Tudhope Mapped Canada Airway
Lethbridge today owes its strategic position on the Trans-Canada airline to two reasons—geography of western Canada and Squadron Leader J. H. Tudhope
, M.C., of Montreal.
When nature was pushing up the towering Rocky mountains between the Pacific coast and the great central plateau, she formed a barrier to trans-Canada flying. A knotty problem arose as to the best way of crossing the mountains by air and the solving of this problem was put in the hands of Squadron Leader Tudhope away back in 1930.
Wins McKee Trophy
So "Tuddy", then residing in Ottawa as superintendent of airways, wound up his Stearman biplane and started out west to pick the route. Before he returned he had won the prized McKee trophy for 1930 and selected the Crow's Nest Pass route to the western ocean.
In capturing the trophy, the flier became recognized as the leader of all Canadian birdmen for that year. His judgment in selecting the southern route through British Columbia was often questioned during subsequent years but always upheld by leading Canadian aviation authorities.
Tuddy's first worldly appearance was in far-away British South Africa. There he enlisted as the opening barrage of the World War was set off and he subsequently saw service on many fronts. He first was tried under fire with the expeditionary force in German South-West Africa and can sometimes be persuaded to tell of the days when he led a pack horse through that dangerous part of the "dark continent."
Shortly he proceeded to England and in 1916 joined the Royal Flying Corps as a cadet. He won his wings and was granted his commission in April, 1917. Afterwards he was never long out of the pilot's seat. He served in France as a member of No. 40 Squadron, Royal Flying Corps, and was awarded the Military Cross with Bar for gallantry.
Becomes A Farmer
After demobilization, "Tuddy" hearkened to glowing accounts of the fortunes to be made in wheat farming on western Canada's plains. So he quit flying forever and plowed up a big acreage during the drought years of 1920 and 1921. This proved discouraging. So when the call went out for former officers of the Royal Flying Corps to join the permanent Royal Canadian Air Force, "Tuddy" sent in his bid and was accepted. He resumed flying and has stuck with it as instructor, navigator and officer commanding government air stations at Dartmouth, N.S. and at Vancouver, B.C.
While stationed at High River the flier had one of his closest calls. He was engaged in forest patrol work, flying solo near Rocky Mountain House. A sudden storm broke and a stray bolt of lightning struck his plane. The pilot was knocked unconscious and the unguided ship fell earthwards in a long glide. As Tudhope came to he was about one thousand feet from the ground and dropping rapidly. He just had time to pick out a farm yard and land there, marvelling at his miraculous escape.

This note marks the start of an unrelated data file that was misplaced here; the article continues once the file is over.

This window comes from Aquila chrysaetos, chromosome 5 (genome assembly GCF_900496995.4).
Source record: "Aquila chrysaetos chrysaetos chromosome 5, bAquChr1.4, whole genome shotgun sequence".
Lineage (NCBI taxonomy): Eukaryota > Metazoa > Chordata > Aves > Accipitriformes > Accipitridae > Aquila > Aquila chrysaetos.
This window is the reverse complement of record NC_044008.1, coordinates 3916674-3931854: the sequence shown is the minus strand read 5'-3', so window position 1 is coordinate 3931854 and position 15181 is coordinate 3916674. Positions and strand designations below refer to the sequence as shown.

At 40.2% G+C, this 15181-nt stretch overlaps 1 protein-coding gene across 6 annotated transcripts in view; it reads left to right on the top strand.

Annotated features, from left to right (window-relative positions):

In 1930 the old prairie air mail service was in operation and the government was anxious then to extend it into a coast-to-coast service. Tudhope, who had been loaned by the R.C.A.F. to the government as superintendent of airways, was given the job of pioneering the line. From January to April of that year he flew the whole route, chalking up 100 hours and covering around 10,000 miles.
"Tuddy" at that time explored all the mountain passes between Alberta and the coast, settling finally on the Crow's Nest Pass route at Lethbridge's front door. In that way Lethbridge's aerial future was made.
Freezes His Hands
In the course of his mountain survey, the flier at one time froze both hands but continued his work alone in the air and pioneered an airline which the planes of the future are to follow.
Time marched on and in the fall of 1936 "Tuddy" again appeared in the west. This time he was in charge of calibration of radio stations through the mountains in preparation for the Trans-Canada air service with which he had been identified for so long.
This work was carried on in a plane of Canadian Airways Ltd., flown by Air Commodore Hollick-Kenyon, until the department of transport purchased its own ship, a Lockheed 12. In charge of this speedy machine "Tuddy" covered the whole of Canada, checking and re-checking radio range stations. In this work he made many trips over the Canadian Rockies, between Lethbridge and Vancouver.
Tudhope was at the controls of this same plane when the first dawn-to-dusk flight across Canada was flown. He whisked a number of passengers, including Hon. C. D. Howe, minister of transport, right across the Dominion, setting a record which has not since been equalled.
Last fall the famous flier retired from the R.C.A.F., accepting a post with a Montreal firm specializing in aircraft insurance. His new duties take him aloft occasionally, just sufficient to keep in practice. He makes frequent visits to the west, travelling over the airline which he pioneered.
Few have a wider range of acquaintances in Canada. "Tuddy" is the typical British air officer. Shy and self-effacing, he is the most affable of men, with a whimsical smile, and despite his military bearing, does not look the courageous pilot his comrades know him to be.
But those who have seen him at the controls of speedy Pitcairns, Stearmans and Lockheeds understand the spirit of the man who has served his country with distinction in time of war and with equal loyalty in peace.
The Lethbridge Herald (Lethbridge, Alberta) - Saturday, June 03, 1939